The View From My Apartment 15
More tales of Larry and Deepti in India!
The Luggage Recovered!
So. When we arrived in India our luggage did not. Well, half of the luggage did not. British Airways assured us they would find it and delivery it. No worries. Right?
I love the internet. The internet is a place that provides information. Up to the minute weather reports! News! Email! Movie trailers! I love it. One can find all sorts of useful (and to some useless) bits of information. British Airways has their own website—one that provides information like departure time! Arrivals! And luggage!
Whoopee! I thought. We’ll be able to know when our luggage was going to arrive! How comforting. And sure enough, a day or two after our arrival: our luggage was at the Delhi International Airport and the “delivery process had been initiated.” What joy! Ring the bells! Chant some chants! Our luggage was coming!
The “delivery process had been initiated” remained on the website for another day or two. And still no luggage. So we began to call. Hoping that some fine person on the other end of the line would be able to tell us: where are the bags?
I was getting upset at this point. I admittedly had a fear that they were on some truck somewhere in Delhi and people were going through them. The Liberal in me was getting a little antsy about such an attitude, until I realized my wife was feeling the same way. The Liberal got over being upset.
The people that we WERE able to reach had little to say, except the “delivery process had been initiated.” Lovely. They couldn’t tell us zip.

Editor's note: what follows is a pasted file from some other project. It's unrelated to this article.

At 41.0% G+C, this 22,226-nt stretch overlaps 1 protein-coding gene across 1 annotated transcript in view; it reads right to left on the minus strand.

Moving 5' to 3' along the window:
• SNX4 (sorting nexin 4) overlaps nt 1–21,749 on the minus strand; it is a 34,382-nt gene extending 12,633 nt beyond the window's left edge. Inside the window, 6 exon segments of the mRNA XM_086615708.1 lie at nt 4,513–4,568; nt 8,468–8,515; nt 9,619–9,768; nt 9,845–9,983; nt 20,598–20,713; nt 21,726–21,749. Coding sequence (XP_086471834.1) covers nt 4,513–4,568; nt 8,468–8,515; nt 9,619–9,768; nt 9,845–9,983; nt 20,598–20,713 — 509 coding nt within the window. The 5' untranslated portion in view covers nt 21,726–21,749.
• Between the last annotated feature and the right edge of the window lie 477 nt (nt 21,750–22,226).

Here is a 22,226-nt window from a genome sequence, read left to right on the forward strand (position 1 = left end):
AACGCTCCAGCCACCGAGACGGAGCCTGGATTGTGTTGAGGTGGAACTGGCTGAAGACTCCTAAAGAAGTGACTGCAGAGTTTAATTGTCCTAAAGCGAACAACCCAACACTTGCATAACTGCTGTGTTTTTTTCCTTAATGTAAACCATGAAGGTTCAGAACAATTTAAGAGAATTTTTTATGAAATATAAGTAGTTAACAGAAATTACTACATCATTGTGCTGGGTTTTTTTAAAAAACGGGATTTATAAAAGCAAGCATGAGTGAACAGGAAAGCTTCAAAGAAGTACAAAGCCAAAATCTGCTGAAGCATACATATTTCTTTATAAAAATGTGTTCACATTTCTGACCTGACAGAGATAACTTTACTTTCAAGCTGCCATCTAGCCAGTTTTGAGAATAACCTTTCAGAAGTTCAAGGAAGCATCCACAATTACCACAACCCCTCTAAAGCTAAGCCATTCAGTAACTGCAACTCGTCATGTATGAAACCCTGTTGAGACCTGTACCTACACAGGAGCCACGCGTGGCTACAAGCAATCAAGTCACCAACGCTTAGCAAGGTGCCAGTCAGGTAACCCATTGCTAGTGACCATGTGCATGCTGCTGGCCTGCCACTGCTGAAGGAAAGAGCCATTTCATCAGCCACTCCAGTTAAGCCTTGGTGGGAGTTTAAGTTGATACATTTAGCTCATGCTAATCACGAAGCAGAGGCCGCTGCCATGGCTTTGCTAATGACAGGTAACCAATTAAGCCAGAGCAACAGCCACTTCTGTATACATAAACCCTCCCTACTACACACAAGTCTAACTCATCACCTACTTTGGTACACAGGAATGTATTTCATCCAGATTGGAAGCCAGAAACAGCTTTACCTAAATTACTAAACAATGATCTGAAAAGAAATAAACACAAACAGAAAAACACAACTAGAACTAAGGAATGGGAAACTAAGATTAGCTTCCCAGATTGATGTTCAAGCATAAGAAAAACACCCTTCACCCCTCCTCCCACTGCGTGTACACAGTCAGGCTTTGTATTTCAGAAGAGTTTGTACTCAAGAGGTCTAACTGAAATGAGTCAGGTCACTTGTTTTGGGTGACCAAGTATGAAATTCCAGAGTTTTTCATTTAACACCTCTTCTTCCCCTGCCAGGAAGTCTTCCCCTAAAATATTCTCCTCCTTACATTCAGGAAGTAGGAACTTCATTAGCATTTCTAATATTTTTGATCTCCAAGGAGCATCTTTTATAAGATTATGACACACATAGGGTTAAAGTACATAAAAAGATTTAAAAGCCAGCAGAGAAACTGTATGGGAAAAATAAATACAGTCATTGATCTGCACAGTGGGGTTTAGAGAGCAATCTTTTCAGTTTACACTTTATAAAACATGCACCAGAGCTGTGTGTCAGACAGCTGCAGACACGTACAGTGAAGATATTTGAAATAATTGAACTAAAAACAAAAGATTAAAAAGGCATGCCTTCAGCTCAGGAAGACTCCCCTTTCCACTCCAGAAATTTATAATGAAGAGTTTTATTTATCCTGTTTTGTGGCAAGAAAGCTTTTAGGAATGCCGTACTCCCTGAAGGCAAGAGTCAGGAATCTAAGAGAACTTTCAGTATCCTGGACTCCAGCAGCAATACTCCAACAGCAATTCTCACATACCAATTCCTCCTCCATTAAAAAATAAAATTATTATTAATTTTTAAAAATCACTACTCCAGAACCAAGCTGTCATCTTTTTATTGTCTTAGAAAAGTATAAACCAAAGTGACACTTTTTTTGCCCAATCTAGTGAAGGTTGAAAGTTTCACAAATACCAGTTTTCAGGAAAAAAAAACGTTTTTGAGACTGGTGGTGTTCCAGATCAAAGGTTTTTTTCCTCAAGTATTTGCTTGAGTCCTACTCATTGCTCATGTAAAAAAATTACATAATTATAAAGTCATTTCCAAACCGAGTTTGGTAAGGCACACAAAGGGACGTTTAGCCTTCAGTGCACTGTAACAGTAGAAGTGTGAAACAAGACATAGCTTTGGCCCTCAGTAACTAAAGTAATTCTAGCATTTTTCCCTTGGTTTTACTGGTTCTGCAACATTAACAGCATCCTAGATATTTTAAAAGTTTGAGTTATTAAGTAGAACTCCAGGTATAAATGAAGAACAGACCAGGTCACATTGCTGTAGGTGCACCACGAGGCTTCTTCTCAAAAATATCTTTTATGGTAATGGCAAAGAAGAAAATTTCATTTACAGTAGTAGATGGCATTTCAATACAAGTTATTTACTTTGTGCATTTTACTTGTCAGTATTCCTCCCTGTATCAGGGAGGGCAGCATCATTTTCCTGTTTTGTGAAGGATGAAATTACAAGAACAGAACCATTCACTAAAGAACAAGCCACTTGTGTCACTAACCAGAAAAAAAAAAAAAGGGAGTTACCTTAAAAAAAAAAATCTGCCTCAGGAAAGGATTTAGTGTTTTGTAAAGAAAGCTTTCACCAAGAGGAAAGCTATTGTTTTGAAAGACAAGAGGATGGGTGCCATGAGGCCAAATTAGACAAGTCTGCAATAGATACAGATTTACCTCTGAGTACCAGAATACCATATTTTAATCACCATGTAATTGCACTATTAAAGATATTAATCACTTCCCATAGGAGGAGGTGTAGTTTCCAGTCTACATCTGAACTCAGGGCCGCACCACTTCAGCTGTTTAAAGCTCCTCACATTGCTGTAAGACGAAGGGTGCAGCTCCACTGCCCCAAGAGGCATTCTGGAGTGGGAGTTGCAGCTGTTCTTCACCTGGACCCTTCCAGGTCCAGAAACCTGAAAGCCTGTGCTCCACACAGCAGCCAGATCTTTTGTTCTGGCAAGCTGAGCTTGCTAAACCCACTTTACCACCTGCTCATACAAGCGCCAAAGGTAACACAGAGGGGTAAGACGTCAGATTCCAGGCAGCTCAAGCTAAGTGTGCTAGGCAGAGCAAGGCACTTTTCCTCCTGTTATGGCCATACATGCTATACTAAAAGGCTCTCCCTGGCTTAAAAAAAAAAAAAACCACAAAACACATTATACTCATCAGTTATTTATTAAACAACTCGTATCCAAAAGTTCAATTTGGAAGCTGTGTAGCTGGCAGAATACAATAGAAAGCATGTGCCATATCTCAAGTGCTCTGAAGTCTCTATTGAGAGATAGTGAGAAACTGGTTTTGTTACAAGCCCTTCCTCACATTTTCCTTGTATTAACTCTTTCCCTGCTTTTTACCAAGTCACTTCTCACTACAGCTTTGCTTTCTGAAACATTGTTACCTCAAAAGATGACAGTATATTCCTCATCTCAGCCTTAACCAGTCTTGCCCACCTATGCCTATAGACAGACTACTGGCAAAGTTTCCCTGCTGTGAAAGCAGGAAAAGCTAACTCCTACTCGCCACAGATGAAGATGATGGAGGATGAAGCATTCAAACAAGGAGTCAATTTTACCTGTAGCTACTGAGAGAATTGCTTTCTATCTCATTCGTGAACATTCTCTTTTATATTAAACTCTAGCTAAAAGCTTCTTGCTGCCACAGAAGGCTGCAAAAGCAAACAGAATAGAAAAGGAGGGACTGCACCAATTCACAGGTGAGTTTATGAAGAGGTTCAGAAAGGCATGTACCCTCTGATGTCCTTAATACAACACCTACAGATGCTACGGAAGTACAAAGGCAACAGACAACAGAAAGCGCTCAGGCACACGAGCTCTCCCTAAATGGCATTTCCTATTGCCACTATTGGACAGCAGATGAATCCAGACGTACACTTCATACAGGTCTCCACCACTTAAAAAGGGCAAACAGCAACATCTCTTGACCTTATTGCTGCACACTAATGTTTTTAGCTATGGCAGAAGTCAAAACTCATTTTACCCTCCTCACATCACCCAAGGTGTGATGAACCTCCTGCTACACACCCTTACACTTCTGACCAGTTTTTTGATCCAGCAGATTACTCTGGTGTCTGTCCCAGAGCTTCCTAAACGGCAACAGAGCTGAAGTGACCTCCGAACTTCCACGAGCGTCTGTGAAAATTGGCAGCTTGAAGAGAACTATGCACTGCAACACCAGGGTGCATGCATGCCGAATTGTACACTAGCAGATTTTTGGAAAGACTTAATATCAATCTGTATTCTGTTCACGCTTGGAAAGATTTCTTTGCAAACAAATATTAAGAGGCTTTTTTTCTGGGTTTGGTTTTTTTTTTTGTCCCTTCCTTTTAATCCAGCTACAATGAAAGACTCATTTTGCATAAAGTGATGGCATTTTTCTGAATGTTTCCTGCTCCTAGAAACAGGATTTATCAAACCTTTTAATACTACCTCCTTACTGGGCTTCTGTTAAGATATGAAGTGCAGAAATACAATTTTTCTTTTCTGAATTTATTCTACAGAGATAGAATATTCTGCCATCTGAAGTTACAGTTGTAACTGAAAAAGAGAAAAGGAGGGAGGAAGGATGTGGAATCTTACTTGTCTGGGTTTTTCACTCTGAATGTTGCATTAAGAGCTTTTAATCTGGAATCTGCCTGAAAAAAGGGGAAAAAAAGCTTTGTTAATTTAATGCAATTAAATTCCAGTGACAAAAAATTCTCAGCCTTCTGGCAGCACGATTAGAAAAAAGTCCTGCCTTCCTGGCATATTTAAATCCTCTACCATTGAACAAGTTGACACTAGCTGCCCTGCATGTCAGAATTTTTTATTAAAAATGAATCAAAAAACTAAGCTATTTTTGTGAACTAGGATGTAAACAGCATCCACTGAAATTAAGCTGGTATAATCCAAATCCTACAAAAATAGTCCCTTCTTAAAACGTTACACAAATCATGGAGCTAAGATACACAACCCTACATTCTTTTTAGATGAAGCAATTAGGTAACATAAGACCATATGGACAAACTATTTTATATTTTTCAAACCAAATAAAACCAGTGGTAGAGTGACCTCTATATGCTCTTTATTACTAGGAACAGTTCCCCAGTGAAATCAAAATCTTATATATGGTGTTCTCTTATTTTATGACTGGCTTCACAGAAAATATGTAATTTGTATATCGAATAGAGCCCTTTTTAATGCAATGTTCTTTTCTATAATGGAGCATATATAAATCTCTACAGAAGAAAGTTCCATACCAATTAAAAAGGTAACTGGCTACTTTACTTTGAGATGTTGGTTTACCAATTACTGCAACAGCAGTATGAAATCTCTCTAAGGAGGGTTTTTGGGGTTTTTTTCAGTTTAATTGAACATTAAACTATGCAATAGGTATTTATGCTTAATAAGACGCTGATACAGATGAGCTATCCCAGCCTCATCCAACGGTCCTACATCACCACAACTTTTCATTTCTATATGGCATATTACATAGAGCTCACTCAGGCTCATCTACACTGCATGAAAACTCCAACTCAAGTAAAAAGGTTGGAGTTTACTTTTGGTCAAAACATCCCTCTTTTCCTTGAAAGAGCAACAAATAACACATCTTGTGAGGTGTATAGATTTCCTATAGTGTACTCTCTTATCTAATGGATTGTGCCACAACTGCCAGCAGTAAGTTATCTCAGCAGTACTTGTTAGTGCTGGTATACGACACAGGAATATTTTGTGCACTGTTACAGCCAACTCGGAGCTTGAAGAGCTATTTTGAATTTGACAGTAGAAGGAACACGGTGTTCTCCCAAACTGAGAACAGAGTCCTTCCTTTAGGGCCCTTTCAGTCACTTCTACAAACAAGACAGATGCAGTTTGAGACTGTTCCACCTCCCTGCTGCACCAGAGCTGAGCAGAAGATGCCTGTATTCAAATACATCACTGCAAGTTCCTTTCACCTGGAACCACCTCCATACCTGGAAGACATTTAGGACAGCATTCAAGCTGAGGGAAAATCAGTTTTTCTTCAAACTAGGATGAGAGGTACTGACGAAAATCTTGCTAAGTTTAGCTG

And my father in law (Daddy-ji) had booked the whole family into a hotel outside of Delhi in a state called Rajasthan and we were leaving soon…and still no luggage. So, we decided, time to go to the airport, which we did on our way out of the city to the countryside—we figured, it shouldn’t take long to find out what was going on, it should be easy and then on our way. Right?
We arrived at the airport, and of course, it’s as busy and crazy as ever—the fog had caused more troubles and generally it is a chaotic place. We make our way into the British Airways office, which is FILLED with luggage. A flutter of hope passed through my heart—some where in all of this—are my clothes, my presents for the family, all I have to do is dig.
We talk to the tired looking British Airways woman—she takes a look at our baggage claim tickets and types into her computer. And guess what? The luggage was still at the airport—the delivery process had begun and ended very quickly. It turns out, our bags were stuck in customs. The locks. They wanted to look inside our bags, but they didn’t want to cut off the locks.
We asked, “if they were stuck in customs and they needed us to open it to look inside, why weren’t we called?” The woman stared back at us—hoping, I think, to turn invisible. It didn’t work.